Sequence {c_{n}}
c_{n }= 2 • 10^{n}
a = 2
r = 10
c_{0}, c_{1}, c_{2}, c_{3}, c_{4}, ... 2 • 10^{0}, 2 • 10^{1}, 2 • 10^{2}, 2 • 10^{3}, 2 • 10^{4}, ... 2, 20, 200, 2000, 20000, ... Question 24
c_{n }= 2 • 10^{n}, what is:
 c_{6} =
 c_{42} =
Sequence {b_{n}}
b_{n }= 1 • (1)^{n}
a = 1
r = 1
b_{0}, b_{1}, b_{2}, b_{3}, b_{4}, ... (1)^{0}, (1)^{1}, (1)^{2}, (1)^{3}, (1)^{4}, ... 1, 1, 1, 1, 1, ... Question 25
b_{n }= 3 • (1)^{n}
the result is 3 or 3, give the result:
 b_{5} =
 b_{42} =
Sequence {d_{n}}
d_{n }= 6 • (1/3)^{n}
a = 6
r = 1/3
d_{0}, d_{1}, d_{2}, d_{3}, d_{4}, ... 6 • (1/3)^{0}, 6 • (1/3)^{1}, 6 • (1/3)^{2}, 6 • (1/3)^{3}, 6 • (1/3)^{4}, ... 6, 2, 2/3, 2/9, 2/27, ... Question 26
d_{n }= 6 • (1/3)^{n}
d_{4} = 6 • (1/3)^{4 }
What is:
 d_{6} =
 d_{42} =
Definition 3
Arithmetic progression is the sequence
a, a+d, a+2d, a+3d, a+4d, ..., a+nd, ...
where initial term a and common difference d are real numbers.
Examples
Sequence {s_{n}}
s_{n }= 1 + 4n
a = 1
d = 4
s_{0}, s_{1}, s_{2}, s_{3}, s_{4}, ...
1+4•0, 1+4•1, 1+4•2, 1+4•3, 1+4•4,...
1, 3, 7, 11, 15, ...
Sequence {t_{n}}
t_{n }= 7  3n
a = 7
d = 3
t_{0}, t_{1}, t_{2}, t_{3}, t_{4}, ...
7  3•0, 7  3•1, 7  3•2, 7  3•3, 7  3•4,...
7, 4, 1, 2, 5, ...
Question 27
t_{n }= 7  3n
t_{4 }= 7  3•4 = 5
What is:
 t_{5} =
 t_{42} =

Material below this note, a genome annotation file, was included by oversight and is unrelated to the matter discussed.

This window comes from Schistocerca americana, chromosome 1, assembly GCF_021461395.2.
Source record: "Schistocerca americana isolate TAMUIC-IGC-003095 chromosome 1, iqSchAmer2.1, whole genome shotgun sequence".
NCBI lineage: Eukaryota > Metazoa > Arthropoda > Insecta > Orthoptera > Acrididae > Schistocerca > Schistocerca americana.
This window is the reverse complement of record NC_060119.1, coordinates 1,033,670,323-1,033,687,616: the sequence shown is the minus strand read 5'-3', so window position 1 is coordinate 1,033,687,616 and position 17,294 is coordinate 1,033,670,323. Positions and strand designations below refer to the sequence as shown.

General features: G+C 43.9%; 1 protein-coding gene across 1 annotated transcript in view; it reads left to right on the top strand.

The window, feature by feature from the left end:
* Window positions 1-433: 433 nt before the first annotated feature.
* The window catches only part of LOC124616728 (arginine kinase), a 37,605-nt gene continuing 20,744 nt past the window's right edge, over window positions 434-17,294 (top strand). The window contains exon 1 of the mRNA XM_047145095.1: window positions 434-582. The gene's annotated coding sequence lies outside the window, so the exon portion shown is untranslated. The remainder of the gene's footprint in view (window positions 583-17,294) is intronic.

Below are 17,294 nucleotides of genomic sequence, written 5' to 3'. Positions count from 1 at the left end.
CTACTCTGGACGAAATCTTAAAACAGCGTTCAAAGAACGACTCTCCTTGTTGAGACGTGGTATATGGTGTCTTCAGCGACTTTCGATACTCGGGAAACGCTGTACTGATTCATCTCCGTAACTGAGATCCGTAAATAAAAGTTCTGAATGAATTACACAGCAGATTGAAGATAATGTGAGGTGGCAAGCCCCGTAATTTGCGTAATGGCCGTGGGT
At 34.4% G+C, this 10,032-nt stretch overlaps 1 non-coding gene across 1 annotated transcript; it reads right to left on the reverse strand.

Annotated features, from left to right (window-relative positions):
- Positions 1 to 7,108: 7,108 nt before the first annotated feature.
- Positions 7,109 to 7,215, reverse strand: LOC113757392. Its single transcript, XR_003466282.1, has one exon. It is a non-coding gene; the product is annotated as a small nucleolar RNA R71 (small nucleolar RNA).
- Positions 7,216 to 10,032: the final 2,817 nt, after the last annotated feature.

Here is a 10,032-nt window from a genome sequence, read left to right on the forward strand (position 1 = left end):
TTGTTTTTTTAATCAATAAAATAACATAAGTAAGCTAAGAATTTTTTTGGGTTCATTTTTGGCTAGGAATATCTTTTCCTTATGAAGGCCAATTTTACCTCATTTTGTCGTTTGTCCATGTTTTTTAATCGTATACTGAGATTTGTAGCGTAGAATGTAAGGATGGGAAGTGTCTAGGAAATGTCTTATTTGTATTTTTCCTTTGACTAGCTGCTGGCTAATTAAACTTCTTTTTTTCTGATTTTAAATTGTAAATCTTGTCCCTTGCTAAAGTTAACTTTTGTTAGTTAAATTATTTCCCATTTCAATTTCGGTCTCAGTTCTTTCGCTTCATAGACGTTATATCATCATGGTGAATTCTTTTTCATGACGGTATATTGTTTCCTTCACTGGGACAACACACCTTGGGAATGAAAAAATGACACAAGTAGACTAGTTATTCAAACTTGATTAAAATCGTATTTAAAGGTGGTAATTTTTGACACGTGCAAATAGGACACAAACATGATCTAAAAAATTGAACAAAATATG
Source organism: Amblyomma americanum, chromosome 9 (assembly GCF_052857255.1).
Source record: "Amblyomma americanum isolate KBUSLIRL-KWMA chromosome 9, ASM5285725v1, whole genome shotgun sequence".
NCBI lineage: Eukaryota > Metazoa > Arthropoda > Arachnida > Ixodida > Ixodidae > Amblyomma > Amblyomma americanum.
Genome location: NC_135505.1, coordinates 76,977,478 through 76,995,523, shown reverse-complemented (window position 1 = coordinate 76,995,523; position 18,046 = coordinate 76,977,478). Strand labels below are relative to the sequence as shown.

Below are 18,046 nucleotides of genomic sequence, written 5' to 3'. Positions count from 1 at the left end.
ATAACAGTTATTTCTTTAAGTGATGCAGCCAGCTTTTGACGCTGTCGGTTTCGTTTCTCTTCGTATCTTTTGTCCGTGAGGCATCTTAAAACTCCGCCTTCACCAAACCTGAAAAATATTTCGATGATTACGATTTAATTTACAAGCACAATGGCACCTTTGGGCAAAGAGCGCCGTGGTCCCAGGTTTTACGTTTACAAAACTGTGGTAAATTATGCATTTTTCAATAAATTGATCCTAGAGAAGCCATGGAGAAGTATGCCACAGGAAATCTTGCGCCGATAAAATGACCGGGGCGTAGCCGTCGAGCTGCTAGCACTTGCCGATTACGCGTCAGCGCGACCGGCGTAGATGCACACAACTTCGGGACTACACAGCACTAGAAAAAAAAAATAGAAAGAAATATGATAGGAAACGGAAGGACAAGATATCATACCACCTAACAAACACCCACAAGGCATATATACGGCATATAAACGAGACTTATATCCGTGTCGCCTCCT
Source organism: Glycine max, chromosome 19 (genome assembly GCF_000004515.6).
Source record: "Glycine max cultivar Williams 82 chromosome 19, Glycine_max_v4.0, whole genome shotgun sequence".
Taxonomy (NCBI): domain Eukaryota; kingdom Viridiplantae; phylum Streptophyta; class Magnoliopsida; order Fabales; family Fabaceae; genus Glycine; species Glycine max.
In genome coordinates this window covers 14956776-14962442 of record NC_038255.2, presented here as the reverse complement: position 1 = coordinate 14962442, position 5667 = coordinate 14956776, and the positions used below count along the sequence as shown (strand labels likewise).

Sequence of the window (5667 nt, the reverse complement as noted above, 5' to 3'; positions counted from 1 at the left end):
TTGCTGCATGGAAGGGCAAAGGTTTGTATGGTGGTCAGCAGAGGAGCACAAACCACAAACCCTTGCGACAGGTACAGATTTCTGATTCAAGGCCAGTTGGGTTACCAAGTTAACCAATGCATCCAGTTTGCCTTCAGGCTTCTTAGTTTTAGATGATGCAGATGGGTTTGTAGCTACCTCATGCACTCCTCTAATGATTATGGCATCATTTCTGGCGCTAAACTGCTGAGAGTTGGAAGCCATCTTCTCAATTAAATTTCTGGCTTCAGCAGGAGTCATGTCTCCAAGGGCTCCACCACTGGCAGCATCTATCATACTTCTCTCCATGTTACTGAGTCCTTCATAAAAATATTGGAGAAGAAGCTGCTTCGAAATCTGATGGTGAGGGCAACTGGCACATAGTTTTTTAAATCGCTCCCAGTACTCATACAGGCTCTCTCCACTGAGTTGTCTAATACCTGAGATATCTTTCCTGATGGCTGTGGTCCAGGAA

Definition
String is the sequence a_{1}a_{2}...a_{n}
Examples
4bit Binary Sequence {b_{n}}
b_{1}, b_{2}, b_{3}, b_{4}
1011
Arbitrary Character Sequence {s_{n}}
s_{1}, s_{2}, s_{3}, ..., s_{n}
hello world
Special Integer Sequences
Often want to determine formula for constructing terms of a sequence.
Questions to ask:
 Does same value occur frequently in a row? Indicates a cycle.
 Are later terms obtained by some operation (e.g. addition, exponentiation, etc.) by the same amount or an amount dependent on the term position?
s_{n }= 1 + 4n
Examples
Find formula for sequence:
 1, 1/2, 1/4, 1/8, 1/16
1/2^{0}, 1/2^{1}, 1/2^{2}, 1/2^{3}, 1/2^{4}
geometric progression
a=1
r=1/2
a_{n }= (1/2)^{n}
 1, 3, 5, 7, 9
2•0+1, 2•1+1, 2•2+1, 2•3+1, 2•4+1
arithmetic progression
a=1
d=2
a_{n }= 2•n+1
 1, 1, 1, 1, 1
1^{0}, 1^{1}, 1^{2}, 1^{3}, 1^{4}
geometric progression
a=1
r=1
a_{n }= (1)^{n}
 1, 2, 2, 3, 3, 3, 4, 4, 4, 4
 5, 11, 17, 23, 29, 35
 1, 7, 25, 79, 241, 727, 2185, 6559, 19681, 59047
 Determine the difference between next term:
6, 18, 54, 162, 486, 1458
 Note whether a ratio. Here it is multiple of 3, or 3^{n}.
 Determine the first couple of terms by adjusting for some constant:
 1 = 3^{1} 2
 7 = 3^{2} 2
 25 = 3^{3} 2
 Generalize on n
3^{n } 2 for n=1, 2, 3, ...
RESOURCES
http://oeis.org  Type in a few sequence terms and finds the closed form, if one exists. Try: 1, 2, 6, 24
Summations
Definition
Summation notation expresses the sum of terms:
a_{m}, a_{m+1}, a_{m+2}, ..., a_{n}